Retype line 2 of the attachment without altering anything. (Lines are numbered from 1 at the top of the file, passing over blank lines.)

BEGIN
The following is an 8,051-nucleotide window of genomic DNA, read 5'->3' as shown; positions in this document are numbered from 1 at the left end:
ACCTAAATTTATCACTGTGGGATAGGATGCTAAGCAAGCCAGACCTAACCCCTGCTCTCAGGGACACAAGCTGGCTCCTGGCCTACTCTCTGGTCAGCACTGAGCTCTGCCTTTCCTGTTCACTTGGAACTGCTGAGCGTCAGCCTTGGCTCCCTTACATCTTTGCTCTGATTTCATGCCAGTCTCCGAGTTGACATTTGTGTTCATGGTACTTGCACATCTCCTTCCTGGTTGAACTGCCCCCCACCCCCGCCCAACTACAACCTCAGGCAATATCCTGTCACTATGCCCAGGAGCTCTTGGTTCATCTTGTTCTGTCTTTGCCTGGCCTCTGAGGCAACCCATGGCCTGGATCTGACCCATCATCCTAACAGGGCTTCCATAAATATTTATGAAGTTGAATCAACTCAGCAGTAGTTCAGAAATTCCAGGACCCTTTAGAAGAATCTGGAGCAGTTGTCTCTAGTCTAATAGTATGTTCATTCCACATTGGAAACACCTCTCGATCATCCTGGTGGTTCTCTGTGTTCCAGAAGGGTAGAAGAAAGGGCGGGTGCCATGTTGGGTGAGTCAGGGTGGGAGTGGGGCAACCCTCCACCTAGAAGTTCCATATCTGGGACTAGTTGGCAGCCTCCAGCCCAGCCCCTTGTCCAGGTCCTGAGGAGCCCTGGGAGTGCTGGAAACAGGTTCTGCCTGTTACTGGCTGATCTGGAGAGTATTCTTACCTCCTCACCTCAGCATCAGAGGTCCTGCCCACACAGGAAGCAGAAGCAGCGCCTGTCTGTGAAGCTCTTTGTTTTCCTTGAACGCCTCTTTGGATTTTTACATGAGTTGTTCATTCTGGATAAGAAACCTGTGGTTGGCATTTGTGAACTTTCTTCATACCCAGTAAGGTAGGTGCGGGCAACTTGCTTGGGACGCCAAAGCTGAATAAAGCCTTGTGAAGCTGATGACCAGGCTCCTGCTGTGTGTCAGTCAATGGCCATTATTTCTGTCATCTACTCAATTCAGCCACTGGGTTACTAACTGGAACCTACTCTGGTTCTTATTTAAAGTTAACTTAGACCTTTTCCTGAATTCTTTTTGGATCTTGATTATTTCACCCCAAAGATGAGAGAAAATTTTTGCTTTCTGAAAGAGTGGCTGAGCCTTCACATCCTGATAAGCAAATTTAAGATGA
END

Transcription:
ACCTAAATTTATCACTGTGGGATAGGATGCTAAGCAAGCCAGACCTAACCCCTGCTCTCAGGGACACAAGCTGGCTCCTGGCCTACTCTCTGGTCAGCACTGAGCTCTGCCTTTCCTGTTCACTTGGAACTGCTGAGCGTCAGCCTTGGCTCCCTTACATCTTTGCTCTGATTTCATGCCAGTCTCCGAGTTGACATTTGTGTTCATGGTACTTGCACATCTCCTTCCTGGTTGAACTGCCCCCCACCCCCGCCCAACTACAACCTCAGGCAATATCCTGTCACTATGCCCAGGAGCTCTTGGTTCATCTTGTTCTGTCTTTGCCTGGCCTCTGAGGCAACCCATGGCCTGGATCTGACCCATCATCCTAACAGGGCTTCCATAAATATTTATGAAGTTGAATCAACTCAGCAGTAGTTCAGAAATTCCAGGACCCTTTAGAAGAATCTGGAGCAGTTGTCTCTAGTCTAATAGTATGTTCATTCCACATTGGAAACACCTCTCGATCATCCTGGTGGTTCTCTGTGTTCCAGAAGGGTAGAAGAAAGGGCGGGTGCCATGTTGGGTGAGTCAGGGTGGGAGTGGGGCAACCCTCCACCTAGAAGTTCCATATCTGGGACTAGTTGGCAGCCTCCAGCCCAGCCCCTTGTCCAGGTCCTGAGGAGCCCTGGGAGTGCTGGAAACAGGTTCTGCCTGTTACTGGCTGATCTGGAGAGTATTCTTACCTCCTCACCTCAGCATCAGAGGTCCTGCCCACACAGGAAGCAGAAGCAGCGCCTGTCTGTGAAGCTCTTTGTTTTCCTTGAACGCCTCTTTGGATTTTTACATGAGTTGTTCATTCTGGATAAGAAACCTGTGGTTGGCATTTGTGAACTTTCTTCATACCCAGTAAGGTAGGTGCGGGCAACTTGCTTGGGACGCCAAAGCTGAATAAAGCCTTGTGAAGCTGATGACCAGGCTCCTGCTGTGTGTCAGTCAATGGCCATTATTTCTGTCATCTACTCAATTCAGCCACTGGGTTACTAACTGGAACCTACTCTGGTTCTTATTTAAAGTTAACTTAGACCTTTTCCTGAATTCTTTTTGGATCTTGATTATTTCACCCCAAAGATGAGAGAAAATTTTTGCTTTCTGAAAGAGTGGCTGAGCCTTCACATCCTGATAAGCAAATTTAAGATGA